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Rye’s classroom rebels

Gender critical memes for transphobic teens

Artillery Row

For anyone following the gender lobby’s ongoing capture of the school curriculum, there was a glorious moment this week. An audio recording emerged of Year 8 students at Rye College, challenging their teacher on gender identity ideology and rather getting the better of the argument.

Two things strike me about this surreptitiously-recorded schoolroom squabble. First, the kids are alright. Standing up to school staff takes guts, especially if it’s on an intellectual matter. What or who inspired these pupils to take on their teacher? Did their gender critical parents coach them on TERF debating points?

The recording suggests not. The children’s arguments aren’t sophisticated, and they’re all the better for it. There’s no evidence they’ve read Kathleen Stock or Helen Joyce; they simply want to make it clear to the teacher that they’re just not having it. No, miss, there are only two genders. But miss, if you identify as something you’re not, you’re not well and you need help. Miss, if I have to respect their opinion, why can’t they respect mine? Oof.

Gender identity theory is inherently vulnerable to reason

Perhaps this is where gender critical campaigners have gone wrong all these years. Instead of spending our time picking apart the asinine claims of gender identity theory, we should just have folded our arms and said “No” when the TQ+ latched itself onto the LGB.

Except that’s not how the TQ+ side of things works. Lobbyists like Stonewall, Mermaids and Gendered Intelligence have enjoyed tremendous success with their “mushroom strategy”: keeping us in the dark and feeding us shit. This strategy was revealed in the infamous Denton’s Report, a guide for infiltrating gender ideology into institutions and into law, which advised “tying campaigns for trans rights to more popular reforms”. The guidance explicitly states that gay rights causes like same-sex marriage provide “a veil of protection … [because] gender identity remains a more difficult issue to win public support for”.

It worked. There is no question TQ+ won the battle: they’ve captured schools and universities and written huge chunks of the RSHE curriculum. What’s worse, the veil of secrecy so central to this strategy is driving a wedge between parents and children.

For example, a recent survey by Policy Exchange found that two thirds of schools are failing to tell parents when a child discloses a change of gender. Schools are making it impossible for parents to pull their progeny out of RHSE indoctrination lessons, whilst last week a court ruled that parents have no right to see the content of these lessons. Childline caused uproar recently when they published guidance for gender-questioning youth advising them to “create distance” from friends and family who refuse to affirm their new identity. Breaking down familial bonds is not a bug of the TQ+ strategy; it’s a feature.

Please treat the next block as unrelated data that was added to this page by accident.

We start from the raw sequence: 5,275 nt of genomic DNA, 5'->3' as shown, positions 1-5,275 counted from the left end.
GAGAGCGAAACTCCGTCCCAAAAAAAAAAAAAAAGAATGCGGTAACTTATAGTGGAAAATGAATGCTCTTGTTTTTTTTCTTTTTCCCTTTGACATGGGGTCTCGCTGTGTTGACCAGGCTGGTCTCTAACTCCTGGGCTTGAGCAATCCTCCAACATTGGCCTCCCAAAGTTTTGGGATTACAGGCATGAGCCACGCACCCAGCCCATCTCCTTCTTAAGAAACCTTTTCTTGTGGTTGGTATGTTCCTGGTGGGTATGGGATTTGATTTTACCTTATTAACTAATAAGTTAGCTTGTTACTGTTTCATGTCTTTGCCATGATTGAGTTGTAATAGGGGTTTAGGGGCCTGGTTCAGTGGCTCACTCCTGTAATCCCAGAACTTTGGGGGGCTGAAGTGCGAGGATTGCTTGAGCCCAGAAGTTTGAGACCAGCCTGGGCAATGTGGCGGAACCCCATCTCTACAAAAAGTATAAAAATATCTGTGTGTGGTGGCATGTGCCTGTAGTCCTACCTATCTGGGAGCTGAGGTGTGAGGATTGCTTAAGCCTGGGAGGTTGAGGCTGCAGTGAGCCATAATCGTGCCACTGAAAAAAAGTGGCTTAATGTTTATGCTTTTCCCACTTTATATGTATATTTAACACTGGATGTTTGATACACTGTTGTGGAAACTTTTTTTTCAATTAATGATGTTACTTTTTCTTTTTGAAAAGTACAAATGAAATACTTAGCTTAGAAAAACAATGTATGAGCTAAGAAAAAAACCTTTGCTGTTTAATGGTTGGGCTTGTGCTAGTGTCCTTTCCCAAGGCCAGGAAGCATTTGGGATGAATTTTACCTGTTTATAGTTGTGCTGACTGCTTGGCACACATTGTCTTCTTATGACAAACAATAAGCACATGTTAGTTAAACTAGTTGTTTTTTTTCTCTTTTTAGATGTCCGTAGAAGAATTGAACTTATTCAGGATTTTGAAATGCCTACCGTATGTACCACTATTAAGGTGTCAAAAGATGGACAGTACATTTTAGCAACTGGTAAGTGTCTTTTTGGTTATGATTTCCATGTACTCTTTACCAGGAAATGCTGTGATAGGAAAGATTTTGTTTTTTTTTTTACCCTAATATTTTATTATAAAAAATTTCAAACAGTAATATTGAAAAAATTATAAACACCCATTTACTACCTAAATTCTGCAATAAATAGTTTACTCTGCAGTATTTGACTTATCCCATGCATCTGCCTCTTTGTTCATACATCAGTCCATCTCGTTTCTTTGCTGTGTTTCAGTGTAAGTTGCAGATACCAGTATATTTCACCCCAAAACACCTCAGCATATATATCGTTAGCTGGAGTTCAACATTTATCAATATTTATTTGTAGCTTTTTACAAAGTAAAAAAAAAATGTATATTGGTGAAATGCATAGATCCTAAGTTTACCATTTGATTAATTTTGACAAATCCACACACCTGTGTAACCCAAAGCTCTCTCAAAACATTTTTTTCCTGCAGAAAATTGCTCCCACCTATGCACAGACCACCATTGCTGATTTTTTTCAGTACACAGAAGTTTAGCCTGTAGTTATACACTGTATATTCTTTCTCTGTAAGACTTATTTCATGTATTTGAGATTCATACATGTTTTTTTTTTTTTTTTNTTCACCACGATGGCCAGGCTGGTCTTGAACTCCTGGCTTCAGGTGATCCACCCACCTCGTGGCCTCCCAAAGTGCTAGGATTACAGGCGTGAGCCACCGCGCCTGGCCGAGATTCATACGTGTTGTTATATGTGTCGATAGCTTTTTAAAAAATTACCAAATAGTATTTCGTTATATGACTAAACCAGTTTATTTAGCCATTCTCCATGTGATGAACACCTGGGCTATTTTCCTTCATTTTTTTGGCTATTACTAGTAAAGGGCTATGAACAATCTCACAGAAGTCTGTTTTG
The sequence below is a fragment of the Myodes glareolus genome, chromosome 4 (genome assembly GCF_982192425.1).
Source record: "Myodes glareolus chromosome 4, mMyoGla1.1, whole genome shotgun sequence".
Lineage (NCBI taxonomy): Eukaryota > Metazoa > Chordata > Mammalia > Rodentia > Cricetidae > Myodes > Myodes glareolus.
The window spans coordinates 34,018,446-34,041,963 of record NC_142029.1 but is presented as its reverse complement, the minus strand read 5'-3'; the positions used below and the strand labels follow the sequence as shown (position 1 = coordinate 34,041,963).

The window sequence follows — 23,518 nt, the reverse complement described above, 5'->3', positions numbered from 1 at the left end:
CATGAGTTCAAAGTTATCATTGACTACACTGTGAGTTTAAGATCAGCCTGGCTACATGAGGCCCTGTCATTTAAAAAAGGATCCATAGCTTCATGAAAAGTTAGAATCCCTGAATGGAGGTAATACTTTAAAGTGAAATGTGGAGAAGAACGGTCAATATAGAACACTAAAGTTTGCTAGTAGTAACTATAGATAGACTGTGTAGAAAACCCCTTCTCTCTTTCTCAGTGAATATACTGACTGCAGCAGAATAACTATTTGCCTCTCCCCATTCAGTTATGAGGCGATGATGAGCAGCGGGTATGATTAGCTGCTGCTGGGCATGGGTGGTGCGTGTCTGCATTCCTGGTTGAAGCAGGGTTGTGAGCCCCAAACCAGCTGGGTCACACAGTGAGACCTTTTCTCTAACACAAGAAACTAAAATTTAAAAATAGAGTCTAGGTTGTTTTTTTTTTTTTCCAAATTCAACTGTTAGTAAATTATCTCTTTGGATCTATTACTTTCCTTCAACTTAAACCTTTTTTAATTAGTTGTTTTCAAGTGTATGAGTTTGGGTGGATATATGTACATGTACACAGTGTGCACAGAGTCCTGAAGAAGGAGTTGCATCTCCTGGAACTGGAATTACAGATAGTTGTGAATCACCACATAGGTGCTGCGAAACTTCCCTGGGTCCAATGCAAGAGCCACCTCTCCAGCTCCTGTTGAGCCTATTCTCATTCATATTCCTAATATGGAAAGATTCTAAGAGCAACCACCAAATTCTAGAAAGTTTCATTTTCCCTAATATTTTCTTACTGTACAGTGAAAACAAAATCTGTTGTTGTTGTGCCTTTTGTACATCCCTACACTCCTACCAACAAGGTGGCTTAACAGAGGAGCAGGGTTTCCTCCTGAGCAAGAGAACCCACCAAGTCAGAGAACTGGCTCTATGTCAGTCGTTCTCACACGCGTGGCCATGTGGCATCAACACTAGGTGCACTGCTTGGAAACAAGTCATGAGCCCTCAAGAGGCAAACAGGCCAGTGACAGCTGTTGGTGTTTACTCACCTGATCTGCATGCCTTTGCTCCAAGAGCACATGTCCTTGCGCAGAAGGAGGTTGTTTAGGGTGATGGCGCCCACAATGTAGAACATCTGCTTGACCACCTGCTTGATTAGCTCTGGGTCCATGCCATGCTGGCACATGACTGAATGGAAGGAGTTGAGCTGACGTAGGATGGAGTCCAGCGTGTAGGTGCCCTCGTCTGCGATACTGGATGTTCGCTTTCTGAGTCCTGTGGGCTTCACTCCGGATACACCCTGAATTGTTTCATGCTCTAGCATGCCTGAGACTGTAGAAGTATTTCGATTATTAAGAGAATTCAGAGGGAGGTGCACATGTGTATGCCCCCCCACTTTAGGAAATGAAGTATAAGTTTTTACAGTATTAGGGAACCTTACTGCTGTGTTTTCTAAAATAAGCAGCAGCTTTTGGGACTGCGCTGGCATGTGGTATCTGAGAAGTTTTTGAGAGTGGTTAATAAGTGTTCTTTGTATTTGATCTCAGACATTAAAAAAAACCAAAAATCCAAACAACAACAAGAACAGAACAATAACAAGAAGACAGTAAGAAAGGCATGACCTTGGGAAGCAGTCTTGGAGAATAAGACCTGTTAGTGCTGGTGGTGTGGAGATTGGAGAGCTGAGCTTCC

The secret recording of this hapless teacher highlights why they want to keep parents in the dark. It’s because gender identity theory is inherently vulnerable to reason. The magical thinking, the fantasy of changing sex — it all evaporates when subjected to rational questioning. Hence the Jesuitical impulse to get ‘em young: “Give me the boy until he is seven, and I will show you the woman.”

However, this approach is predicated on schoolchildren being uniformly compliant, incurious, incapable of intellectual engagement, and afraid to challenge their teachers. This is as insulting as it is untrue. The recording shows that pupils are more than capable of recognising reality, and that ideologically-driven lesson plans crumble under even the most basic questioning.

Not only do the nippers know it’s nonsense, but they’ve all got smartphones

It also places an impossible burden on teachers. It’s one thing to indoctrinate them, make them learn the lines, and give them an entire library of rainbow-and-glitter teaching resources. How do you prepare them for pushback when intelligent and informed students question your statement that “there are three sexes: male, female and intersex”? The short answer is you can’t, which is why trans activism continues, pitifully, to cleave to its #NoDebate message, even as the debate roars deafeningly around them. As a teacher forced to wrangle with sceptical students, all you can do is call your interlocutor a bigot or label their belief in biology “despicable”.

These factors — the feebleness of the ideology and the gumption of the students in challenging it — are the TQ+ movement’s Achilles’ heel, certainly in schools but maybe also more widely. Why? Because not only do the nippers know it’s nonsense, but they’ve all got smartphones.

For all the arguments about keeping personal devices out of the classroom, we should be urging our children to take their phones to school and record their RSHE lessons. Take pictures of the handouts and the PowerPoint; challenge your teachers when they’re talking bollocks — and make sure you get the audio on tape.

The kids will love it: the clandestine recording will make them feel like James Bond, whilst teasing teacher is a perennial favourite of schoolchildren (with the added piquancy of knowing you’re right and they’re wrong). More importantly, it will remind educators that accountability, transparency and debate matter just as much in school as they do in society — the very lesson TQ+ activists are working so hard to make us forget.

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